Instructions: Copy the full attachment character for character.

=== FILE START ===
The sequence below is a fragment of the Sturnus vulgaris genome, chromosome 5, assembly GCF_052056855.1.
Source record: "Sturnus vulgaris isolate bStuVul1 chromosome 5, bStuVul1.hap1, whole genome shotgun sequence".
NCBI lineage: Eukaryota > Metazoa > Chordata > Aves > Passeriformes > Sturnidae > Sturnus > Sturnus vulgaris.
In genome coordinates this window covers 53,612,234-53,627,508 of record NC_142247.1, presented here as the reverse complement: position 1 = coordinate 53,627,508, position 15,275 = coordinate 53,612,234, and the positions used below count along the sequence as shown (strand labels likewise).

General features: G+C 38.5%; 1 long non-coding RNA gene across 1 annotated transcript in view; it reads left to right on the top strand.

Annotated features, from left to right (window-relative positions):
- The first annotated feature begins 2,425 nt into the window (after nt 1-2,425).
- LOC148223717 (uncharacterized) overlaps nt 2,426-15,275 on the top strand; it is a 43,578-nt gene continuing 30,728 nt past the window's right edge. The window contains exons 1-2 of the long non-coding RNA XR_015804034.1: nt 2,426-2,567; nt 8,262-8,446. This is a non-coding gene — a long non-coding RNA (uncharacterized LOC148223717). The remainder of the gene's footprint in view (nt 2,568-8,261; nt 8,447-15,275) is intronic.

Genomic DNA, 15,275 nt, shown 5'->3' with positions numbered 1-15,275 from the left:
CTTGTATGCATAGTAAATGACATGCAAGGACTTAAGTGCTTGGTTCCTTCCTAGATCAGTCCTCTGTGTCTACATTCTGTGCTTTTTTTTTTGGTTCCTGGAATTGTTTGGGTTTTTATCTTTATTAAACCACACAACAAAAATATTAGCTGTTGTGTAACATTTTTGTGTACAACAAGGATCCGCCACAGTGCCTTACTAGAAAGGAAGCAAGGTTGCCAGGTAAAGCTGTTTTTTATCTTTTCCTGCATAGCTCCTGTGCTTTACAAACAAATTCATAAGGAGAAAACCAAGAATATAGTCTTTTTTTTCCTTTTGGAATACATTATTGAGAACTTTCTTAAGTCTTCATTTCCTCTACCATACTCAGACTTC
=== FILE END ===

The sequence below is a fragment of the Sturnus vulgaris genome, chromosome 5, assembly GCF_052056855.1.
Source record: "Sturnus vulgaris isolate bStuVul1 chromosome 5, bStuVul1.hap1, whole genome shotgun sequence".
NCBI lineage: Eukaryota > Metazoa > Chordata > Aves > Passeriformes > Sturnidae > Sturnus > Sturnus vulgaris.
In genome coordinates this window covers 53,612,234-53,627,508 of record NC_142247.1, presented here as the reverse complement: position 1 = coordinate 53,627,508, position 15,275 = coordinate 53,612,234, and the positions used below count along the sequence as shown (strand labels likewise).

General features: G+C 38.5%; 1 long non-coding RNA gene across 1 annotated transcript in view; it reads left to right on the top strand.

Annotated features, from left to right (window-relative positions):
- The first annotated feature begins 2,425 nt into the window (after nt 1-2,425).
- LOC148223717 (uncharacterized) overlaps nt 2,426-15,275 on the top strand; it is a 43,578-nt gene continuing 30,728 nt past the window's right edge. The window contains exons 1-2 of the long non-coding RNA XR_015804034.1: nt 2,426-2,567; nt 8,262-8,446. This is a non-coding gene — a long non-coding RNA (uncharacterized LOC148223717). The remainder of the gene's footprint in view (nt 2,568-8,261; nt 8,447-15,275) is intronic.

Genomic DNA, 15,275 nt, shown 5'->3' with positions numbered 1-15,275 from the left:
CTTGTATGCATAGTAAATGACATGCAAGGACTTAAGTGCTTGGTTCCTTCCTAGATCAGTCCTCTGTGTCTACATTCTGTGCTTTTTTTTTTGGTTCCTGGAATTGTTTGGGTTTTTATCTTTATTAAACCACACAACAAAAATATTAGCTGTTGTGTAACATTTTTGTGTACAACAAGGATCCGCCACAGTGCCTTACTAGAAAGGAAGCAAGGTTGCCAGGTAAAGCTGTTTTTTATCTTTTCCTGCATAGCTCCTGTGCTTTACAAACAAATTCATAAGGAGAAAACCAAGAATATAGTCTTTTTTTTCCTTTTGGAATACATTATTGAGAACTTTCTTAAGTCTTCATTTCCTCTACCATACTCAGACTTC